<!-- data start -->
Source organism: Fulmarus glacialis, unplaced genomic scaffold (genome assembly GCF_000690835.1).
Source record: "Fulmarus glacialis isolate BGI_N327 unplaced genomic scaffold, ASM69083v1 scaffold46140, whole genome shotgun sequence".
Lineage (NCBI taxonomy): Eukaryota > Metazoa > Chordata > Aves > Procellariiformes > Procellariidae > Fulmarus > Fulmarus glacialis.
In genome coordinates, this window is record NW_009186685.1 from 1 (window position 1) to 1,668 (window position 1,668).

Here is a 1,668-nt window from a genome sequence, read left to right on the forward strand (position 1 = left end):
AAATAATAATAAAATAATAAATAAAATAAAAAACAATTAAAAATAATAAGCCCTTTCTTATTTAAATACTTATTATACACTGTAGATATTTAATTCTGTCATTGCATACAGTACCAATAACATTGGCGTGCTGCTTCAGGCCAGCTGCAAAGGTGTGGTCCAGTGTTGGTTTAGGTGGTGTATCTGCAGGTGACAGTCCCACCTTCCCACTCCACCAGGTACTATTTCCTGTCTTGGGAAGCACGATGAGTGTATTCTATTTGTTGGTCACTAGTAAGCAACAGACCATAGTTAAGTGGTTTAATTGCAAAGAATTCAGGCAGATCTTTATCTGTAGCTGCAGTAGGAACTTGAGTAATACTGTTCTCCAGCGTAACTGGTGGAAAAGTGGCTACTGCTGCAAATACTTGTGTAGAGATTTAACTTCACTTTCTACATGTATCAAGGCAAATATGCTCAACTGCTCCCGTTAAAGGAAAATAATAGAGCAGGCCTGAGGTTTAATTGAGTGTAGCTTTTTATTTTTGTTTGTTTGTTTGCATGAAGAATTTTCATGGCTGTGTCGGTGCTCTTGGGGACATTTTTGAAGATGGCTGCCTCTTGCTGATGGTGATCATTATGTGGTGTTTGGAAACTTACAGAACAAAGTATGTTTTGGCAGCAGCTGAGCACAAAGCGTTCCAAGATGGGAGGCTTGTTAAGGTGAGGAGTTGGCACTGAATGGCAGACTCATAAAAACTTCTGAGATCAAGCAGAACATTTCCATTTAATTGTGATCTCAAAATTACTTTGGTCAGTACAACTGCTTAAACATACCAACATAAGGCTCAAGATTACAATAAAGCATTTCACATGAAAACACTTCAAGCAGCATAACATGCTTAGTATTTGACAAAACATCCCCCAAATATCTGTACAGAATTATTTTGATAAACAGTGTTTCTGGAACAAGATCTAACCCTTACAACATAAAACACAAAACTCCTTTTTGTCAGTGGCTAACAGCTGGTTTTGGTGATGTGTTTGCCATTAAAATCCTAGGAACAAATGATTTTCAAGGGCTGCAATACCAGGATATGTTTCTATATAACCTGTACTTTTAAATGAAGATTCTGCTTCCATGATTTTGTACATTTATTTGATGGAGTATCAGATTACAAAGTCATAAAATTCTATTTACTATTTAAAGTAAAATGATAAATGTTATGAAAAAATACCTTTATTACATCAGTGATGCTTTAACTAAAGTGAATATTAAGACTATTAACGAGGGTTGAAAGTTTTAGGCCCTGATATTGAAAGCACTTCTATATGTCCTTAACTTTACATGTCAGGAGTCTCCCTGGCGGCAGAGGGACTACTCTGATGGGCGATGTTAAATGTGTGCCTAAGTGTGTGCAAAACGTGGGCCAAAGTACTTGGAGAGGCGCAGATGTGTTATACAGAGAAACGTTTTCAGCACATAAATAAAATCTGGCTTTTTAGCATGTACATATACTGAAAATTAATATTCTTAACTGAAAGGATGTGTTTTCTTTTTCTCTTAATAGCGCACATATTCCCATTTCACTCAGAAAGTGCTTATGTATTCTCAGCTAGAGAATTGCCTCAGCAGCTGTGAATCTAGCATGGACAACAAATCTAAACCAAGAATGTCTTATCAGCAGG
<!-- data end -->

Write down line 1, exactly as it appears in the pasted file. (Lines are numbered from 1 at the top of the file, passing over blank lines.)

Source organism: Fulmarus glacialis, unplaced genomic scaffold (genome assembly GCF_000690835.1).